Friday, January 17, 2020

Abstract Thought EP 12" review

Abstract Thought EP (2019)

You never know what project, new or old, will appear next from the posthumous Drexciyan canon via Clone Records but something from Abstract Thought was certainly unexpected. This three track 12" first appeared at Clone's pop-up shop at the Amsterdam Dance Event, which was also how last year's A Moment of Insanity 12" by Transllusion was first released. This time there was no melodramatic lost DAT tape backstory, instead we just get three high quality untitled tracks, said to be 'taken from the original project tapes from 2003, recorded around the same time as the well known full length album release'. In a way to me these tracks don't even sound particularly like the Abstract Thought album but this should not be surprising as they were probably never outtakes in my opinion, but approached as a whole new release (if not project). I personally wouldn't put too much weight on the Abstract Thought connection but they do certainly have many of James Stinson's signature sounds and approaches.

'A1 Untitled' starts off with some bare drum programming and gradually builds up, with an addictive wriggly riff at its core and throughout. Over the top some atmospheric textures get added as elements are dropped in and out. There is one point where it gets very minimal indeed and gets very reverby and free-form. This stripping away could be interpreted as a way to reveal the very soul of the track before everything comes back in more or less as before. This is a brilliant track, sounding uniquely itself, a new universe of possibility which makes you wish James was still around to explore beyond it.

'A2 Untitled' starts off with the riff/lead part first and then again begins to build, but more quickly than before. After awhile there are some really warm tones that cover it and quite a few elements begin working together and sparking off each other that at least two if not three melodies are dividing your attention but yet it all somehow works together very well.  The breakdown here is not as severe or prolonged as the previous track and then it begins again to pull us along but in slightly different directions that before. A very subtle shift has occurred. I love the sad notes played for awhile about halfway through, a beautiful melody which somehow feels familiar. The track is just over 8 minutes and really stretches itself out and never gets boring.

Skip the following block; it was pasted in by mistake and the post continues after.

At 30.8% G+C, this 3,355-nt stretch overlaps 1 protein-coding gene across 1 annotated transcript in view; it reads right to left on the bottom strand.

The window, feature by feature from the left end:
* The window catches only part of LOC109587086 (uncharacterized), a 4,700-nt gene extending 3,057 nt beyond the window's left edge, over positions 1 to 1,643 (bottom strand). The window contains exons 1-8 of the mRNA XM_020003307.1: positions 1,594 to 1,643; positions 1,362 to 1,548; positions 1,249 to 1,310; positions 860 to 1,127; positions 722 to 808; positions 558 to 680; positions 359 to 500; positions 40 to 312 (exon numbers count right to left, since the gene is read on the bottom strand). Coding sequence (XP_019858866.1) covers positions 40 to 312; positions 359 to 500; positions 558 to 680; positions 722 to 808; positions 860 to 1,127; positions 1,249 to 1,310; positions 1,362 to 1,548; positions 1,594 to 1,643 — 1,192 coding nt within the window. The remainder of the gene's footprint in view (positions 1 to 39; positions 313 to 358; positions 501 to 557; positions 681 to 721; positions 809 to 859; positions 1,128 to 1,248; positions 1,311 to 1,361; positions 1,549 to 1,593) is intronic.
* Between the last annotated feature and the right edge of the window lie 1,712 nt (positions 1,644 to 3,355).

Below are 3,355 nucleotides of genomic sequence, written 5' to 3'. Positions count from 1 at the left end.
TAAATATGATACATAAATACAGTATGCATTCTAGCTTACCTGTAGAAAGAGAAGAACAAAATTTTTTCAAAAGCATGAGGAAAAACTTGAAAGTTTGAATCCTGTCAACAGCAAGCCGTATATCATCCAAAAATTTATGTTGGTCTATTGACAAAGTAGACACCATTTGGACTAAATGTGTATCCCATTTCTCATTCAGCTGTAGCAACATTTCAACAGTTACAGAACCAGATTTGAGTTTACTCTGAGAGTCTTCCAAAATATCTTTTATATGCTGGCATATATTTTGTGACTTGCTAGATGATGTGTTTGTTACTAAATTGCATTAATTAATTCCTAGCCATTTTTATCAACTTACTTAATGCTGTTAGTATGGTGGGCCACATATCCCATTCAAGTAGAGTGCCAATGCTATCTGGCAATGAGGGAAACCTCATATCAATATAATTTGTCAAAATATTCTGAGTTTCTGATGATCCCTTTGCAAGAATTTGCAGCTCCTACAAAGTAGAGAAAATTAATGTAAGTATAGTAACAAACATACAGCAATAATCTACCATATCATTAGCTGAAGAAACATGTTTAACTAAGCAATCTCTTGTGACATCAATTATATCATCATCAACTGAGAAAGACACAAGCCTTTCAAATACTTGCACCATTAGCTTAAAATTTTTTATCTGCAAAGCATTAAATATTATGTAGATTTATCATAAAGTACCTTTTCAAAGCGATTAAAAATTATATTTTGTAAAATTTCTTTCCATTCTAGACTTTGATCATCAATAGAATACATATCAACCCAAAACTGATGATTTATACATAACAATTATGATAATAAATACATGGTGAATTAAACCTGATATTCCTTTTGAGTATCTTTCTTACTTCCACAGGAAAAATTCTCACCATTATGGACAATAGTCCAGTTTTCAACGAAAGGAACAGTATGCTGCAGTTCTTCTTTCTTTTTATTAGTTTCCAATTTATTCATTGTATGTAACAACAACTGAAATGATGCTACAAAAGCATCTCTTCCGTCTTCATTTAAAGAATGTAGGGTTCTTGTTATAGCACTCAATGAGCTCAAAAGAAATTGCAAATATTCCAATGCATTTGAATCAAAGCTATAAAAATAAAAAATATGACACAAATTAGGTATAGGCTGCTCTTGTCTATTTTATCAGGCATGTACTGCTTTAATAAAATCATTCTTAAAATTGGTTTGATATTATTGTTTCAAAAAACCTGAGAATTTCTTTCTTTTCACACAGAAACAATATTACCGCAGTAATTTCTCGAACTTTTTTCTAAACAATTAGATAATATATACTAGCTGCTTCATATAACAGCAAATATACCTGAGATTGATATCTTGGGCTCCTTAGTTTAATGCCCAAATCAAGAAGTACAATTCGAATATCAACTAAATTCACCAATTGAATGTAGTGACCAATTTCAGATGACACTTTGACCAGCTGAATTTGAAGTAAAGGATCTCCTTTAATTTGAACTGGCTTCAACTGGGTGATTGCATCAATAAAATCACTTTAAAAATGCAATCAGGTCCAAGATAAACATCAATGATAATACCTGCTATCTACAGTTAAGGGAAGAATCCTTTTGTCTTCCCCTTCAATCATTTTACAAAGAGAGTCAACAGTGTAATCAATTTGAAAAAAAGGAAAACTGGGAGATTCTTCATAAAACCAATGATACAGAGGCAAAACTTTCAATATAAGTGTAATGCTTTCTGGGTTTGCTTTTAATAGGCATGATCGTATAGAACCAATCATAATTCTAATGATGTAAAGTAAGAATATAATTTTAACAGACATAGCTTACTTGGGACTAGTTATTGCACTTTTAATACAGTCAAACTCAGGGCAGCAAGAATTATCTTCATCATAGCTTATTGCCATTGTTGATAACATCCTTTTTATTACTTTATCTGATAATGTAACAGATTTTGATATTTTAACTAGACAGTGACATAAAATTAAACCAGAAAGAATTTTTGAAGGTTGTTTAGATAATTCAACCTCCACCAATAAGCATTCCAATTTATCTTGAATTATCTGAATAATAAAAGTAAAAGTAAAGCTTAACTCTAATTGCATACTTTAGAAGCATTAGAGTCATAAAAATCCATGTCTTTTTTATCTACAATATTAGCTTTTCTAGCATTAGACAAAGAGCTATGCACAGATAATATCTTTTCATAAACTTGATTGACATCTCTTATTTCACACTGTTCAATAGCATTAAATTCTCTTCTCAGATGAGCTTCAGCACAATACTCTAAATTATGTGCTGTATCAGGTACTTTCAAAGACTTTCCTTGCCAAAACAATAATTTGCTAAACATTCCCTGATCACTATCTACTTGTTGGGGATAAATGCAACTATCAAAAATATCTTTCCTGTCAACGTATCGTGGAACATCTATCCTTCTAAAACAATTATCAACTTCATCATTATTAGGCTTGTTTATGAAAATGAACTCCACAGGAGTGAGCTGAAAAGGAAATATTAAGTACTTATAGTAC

'B1 Untitled' is also quite long at just over 8 minutes (both sides are cut at 33) but has a faster tempo than the others. It takes its time to get started and is much darker in mood than the others as well. The main beat sounds more like a flare than a drum sound to me. It could have worked very well in a dark club like the original Tresor basement when people fancied a breather but not a change of mood. At the end you can really appreciate this was made in one take as things get pressed and notes are played within more of a human time frame. The vinyl gives all the tracks a nice, full frequency bassy sound with loads of depth.

I'm reviewing this from the white label but from the images of the artwork I've seen online I really like the design and how it all looks and plan to pick up a copy for my collection as well. The hand-drawn quality of the cover image reminds me a little of Joy Division's iconic Unknown Pleasures diagram. This is a very strong EP, for me quite unconnected from any other existing record or project. I'm hoping there is more unreleased material to come in the years ahead, especially if it's of this quality.

You can sample and purchase it from Clone here and elsewhere online and in real record shops too of course.